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Downtown San Diego residents want the city to pull the plug on Padres concerts

A group of residents filed a lawsuit to stop concerts in Gallagher Square.

SAN DIEGO — A group of East Village residents are suing the city of San Diego and the San Diego Padres for having concerts at Gallagher Square outside of Petco Park.

The group, calling itself "Residents Concerned About Gallagher Square Noise," filed a non-conformed Writ of Mandate with the court on September 13 alleging the concerts violate the city's Municipal Code for noise levels and are not a permitted use.

According to the lawsuit, from July 1 to the time of the filing, the Padres booked ten concerts at Gallagher Square, with each show lasting past 10:00 p.m. or 11:00 p.m. at night.

Noise levels during the shows, says the lawsuit,  range anywhere from 80 decibels to as high as 105 decibels, far exceeding the 50-65 decibel range allowed in commercial and resident zones.

The lawsuit states that the city has refused to take action against the Padres for the violations.

To make matters worse, the group's lawsuit claims that the city's permit never considered noise impacts from Gallagher Square on nearby residences and businesses.

Reads the lawsuit, "With respect to concert noise impacts the Noise Impact Analysis only considers the impacts of concerts performed inside the Ballpark itself, not in Gallagher Square, and bases its conclusions on the assumption that concerts inside the Ballpark, with speakers oriented south and directed in the opposite direction of residences, would typically reach noise levels of 95 dB at the sound mixing board located approximately 100 feet from the stage to the south, 60 dB just outside the Ballpark, and 55 dB at the nearest residences."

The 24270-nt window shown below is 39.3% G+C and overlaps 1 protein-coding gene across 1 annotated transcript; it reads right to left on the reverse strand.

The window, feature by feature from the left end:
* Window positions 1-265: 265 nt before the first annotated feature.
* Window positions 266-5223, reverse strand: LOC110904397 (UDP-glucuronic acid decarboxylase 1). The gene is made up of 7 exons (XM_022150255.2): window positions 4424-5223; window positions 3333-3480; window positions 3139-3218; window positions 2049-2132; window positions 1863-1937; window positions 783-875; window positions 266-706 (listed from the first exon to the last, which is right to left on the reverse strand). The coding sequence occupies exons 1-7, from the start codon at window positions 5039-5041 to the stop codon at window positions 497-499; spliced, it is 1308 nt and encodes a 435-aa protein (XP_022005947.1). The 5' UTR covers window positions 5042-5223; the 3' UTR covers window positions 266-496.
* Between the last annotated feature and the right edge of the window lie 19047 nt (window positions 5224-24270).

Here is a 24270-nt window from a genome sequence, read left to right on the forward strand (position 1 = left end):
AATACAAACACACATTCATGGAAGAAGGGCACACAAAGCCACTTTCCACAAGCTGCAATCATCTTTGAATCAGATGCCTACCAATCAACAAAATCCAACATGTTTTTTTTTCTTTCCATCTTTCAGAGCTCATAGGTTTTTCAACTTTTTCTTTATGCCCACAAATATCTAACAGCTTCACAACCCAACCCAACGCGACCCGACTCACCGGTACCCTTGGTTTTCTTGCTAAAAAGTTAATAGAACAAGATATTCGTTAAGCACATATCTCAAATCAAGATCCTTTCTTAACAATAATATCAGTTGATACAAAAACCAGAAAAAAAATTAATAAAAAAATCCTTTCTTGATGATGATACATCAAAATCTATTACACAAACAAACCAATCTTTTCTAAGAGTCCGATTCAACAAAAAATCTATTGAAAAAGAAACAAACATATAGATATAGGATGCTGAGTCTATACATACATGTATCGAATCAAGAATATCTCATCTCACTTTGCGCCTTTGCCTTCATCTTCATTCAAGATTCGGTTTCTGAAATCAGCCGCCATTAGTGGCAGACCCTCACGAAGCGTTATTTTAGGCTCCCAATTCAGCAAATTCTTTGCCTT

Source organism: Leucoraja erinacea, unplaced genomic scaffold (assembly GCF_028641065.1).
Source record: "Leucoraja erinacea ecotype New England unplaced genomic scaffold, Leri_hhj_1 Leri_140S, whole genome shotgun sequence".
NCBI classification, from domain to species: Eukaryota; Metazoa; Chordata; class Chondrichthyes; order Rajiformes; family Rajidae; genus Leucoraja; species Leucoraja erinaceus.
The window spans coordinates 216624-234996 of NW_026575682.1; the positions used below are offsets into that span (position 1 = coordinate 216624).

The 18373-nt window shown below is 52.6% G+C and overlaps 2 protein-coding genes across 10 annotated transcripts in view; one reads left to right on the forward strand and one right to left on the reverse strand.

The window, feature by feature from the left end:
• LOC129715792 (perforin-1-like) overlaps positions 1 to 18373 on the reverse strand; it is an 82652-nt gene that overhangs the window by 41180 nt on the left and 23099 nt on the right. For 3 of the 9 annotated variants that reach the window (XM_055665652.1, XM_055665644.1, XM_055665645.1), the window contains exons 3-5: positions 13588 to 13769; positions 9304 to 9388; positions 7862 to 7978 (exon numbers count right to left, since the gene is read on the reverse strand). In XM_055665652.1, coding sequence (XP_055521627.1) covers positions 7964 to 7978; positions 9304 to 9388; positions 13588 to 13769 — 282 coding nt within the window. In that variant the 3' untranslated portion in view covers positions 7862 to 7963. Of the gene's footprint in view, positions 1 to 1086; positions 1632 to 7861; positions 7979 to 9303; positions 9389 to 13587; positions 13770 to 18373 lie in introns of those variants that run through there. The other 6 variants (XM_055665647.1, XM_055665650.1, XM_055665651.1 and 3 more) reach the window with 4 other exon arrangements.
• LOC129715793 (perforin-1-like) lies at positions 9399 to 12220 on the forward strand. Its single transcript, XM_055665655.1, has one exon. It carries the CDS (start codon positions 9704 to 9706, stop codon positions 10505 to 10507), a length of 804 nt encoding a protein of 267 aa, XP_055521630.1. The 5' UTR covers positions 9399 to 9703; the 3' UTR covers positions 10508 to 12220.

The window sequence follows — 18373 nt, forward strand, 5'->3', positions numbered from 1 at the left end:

But noise is not the only complaint from residents.

Residents also say light shows during the concerts flash into their homes.

"Lights at Gallagher Square concerts, whether constant or flashing, consistently violate the [San Diego Municipal Code] by directly illuminating nearby residences including Diamond Terrace Condominiums, The Legend Condominiums, Parkloft Condominiums, and The Mark Condominiums," claims the lawsuit.

The lawsuit says that other popular music venues such as the Rady Shell and Waterfront Park do a better job mitigating any noise or light impacts and provide a noise complaint hotline for residents to voice any issues.

A spokesperson for the Padres says the club has worked to make Petco more than just a ballpark. 

"Since its inaugural season in 2004, Petco Park has lived up to its promise of being 'more than a ballpark,'" said Vice President of Communications for the Padres, Craig Hughner.  

"In the last 19 years, the Padres have hosted thousands of baseball games, concerts and other events, welcoming tens of millions of fans and serving as an economic engine for downtown San Diego and the region.  The potential impact of Petco Park as an entertainment venue on the still-developing East Village neighborhood was extensively studied prior to the ballpark's construction, and numerous conditions were imposed on the operation of the ballpark, including Gallagher Square.  The Padres comply with and take these conditions seriously while working hard to be a good neighbor and community member."

The city of San Diego declined to comment on the permitting issues due to not commenting on pending litigation. 

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